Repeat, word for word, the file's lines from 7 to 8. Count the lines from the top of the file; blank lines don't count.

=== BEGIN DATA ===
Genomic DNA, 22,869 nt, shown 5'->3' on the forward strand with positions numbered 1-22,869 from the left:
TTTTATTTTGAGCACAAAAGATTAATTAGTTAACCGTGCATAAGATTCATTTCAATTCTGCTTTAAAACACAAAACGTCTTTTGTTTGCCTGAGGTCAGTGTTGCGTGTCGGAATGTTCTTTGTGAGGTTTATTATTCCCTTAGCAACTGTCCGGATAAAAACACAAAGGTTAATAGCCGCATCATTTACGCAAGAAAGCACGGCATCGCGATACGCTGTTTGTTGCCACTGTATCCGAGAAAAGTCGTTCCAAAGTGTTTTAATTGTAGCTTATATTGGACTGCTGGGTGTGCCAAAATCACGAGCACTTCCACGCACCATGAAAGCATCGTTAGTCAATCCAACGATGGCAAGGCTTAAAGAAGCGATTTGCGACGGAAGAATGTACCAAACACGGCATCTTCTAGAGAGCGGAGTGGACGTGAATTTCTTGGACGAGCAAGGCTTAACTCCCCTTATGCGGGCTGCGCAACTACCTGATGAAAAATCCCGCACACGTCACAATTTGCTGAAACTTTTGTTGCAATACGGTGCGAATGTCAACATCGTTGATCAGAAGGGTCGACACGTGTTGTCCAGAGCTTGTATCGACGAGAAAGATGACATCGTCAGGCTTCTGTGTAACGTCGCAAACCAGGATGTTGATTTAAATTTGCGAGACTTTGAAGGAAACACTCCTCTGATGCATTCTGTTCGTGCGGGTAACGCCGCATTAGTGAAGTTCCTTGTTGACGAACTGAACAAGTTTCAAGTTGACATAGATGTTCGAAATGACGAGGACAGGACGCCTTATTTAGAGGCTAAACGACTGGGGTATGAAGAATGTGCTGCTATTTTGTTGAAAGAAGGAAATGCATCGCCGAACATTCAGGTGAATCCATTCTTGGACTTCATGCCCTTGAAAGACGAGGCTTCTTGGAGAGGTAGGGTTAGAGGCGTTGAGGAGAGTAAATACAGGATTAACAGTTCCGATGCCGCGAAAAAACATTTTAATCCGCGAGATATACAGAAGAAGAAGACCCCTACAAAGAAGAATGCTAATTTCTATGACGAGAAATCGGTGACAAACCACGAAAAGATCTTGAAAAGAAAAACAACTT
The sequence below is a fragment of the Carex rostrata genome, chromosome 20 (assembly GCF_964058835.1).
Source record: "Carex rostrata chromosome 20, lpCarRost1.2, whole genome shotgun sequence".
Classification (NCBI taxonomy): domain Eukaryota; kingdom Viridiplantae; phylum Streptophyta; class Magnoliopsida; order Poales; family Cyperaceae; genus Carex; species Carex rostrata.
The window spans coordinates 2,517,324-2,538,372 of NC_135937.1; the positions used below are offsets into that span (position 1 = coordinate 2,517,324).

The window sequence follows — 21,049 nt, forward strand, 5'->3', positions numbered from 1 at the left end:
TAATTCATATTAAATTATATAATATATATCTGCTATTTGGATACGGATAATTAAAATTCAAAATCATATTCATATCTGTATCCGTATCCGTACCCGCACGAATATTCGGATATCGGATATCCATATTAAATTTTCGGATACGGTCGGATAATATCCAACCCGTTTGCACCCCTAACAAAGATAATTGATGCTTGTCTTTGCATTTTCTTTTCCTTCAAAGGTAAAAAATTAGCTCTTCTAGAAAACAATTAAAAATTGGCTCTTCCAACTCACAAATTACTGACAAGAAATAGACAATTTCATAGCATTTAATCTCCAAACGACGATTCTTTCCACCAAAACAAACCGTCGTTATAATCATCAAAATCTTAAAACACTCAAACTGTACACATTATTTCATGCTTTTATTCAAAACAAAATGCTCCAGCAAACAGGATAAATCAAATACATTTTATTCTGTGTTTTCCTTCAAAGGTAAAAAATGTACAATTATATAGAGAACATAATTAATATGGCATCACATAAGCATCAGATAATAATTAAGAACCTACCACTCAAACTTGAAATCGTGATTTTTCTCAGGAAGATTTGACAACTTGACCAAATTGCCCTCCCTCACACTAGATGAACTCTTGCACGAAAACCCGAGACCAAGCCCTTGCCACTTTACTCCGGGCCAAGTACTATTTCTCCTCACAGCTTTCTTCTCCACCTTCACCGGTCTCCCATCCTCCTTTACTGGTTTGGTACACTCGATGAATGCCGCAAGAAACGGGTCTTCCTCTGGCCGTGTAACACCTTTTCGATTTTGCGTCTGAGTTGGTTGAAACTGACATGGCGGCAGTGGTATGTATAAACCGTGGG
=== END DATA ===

The window sequence follows — 21,049 nt, forward strand, 5'->3', positions numbered from 1 at the left end:
TAATTCATATTAAATTATATAATATATATCTGCTATTTGGATACGGATAATTAAAATTCAAAATCATATTCATATCTGTATCCGTATCCGTACCCGCACGAATATTCGGATATCGGATATCCATATTAAATTTTCGGATACGGTCGGATAATATCCAACCCGTTTGCACCCCTAACAAAGATAATTGATGCTTGTCTTTGCATTTTCTTTTCCTTCAAAGGTAAAAAATTAGCTCTTCTAGAAAACAATTAAAAATTGGCTCTTCCAACTCACAAATTACTGACAAGAAATAGACAATTTCATAGCATTTAATCTCCAAACGACGATTCTTTCCACCAAAACAAACCGTCGTTATAATCATCAAAATCTTAAAACACTCAAACTGTACACATTATTTCATGCTTTTATTCAAAACAAAATGCTCCAGCAAACAGGATAAATCAAATACATTTTATTCTGTGTTTTCCTTCAAAGGTAAAAAATGTACAATTATATAGAGAACATAATTAATATGGCATCACATAAGCATCAGATAATAATTAAGAACCTACCACTCAAACTTGAAATCGTGATTTTTCTCAGGAAGATTTGACAACTTGACCAAATTGCCCTCCCTCACACTAGATGAACTCTTGCACGAAAACCCGAGACCAAGCCCTTGCCACTTTACTCCGGGCCAAGTACTATTTCTCCTCACAGCTTTCTTCTCCACCTTCACCGGTCTCCCATCCTCCTTTACTGGTTTGGTACACTCGATGAATGCCGCAAGAAACGGGTCTTCCTCTGGCCGTGTAACACCTTTTCGATTTTGCGTCTGAGTTGGTTGAAACTGACATGGCGGCAGTGGTATGTATAAACCGTGGG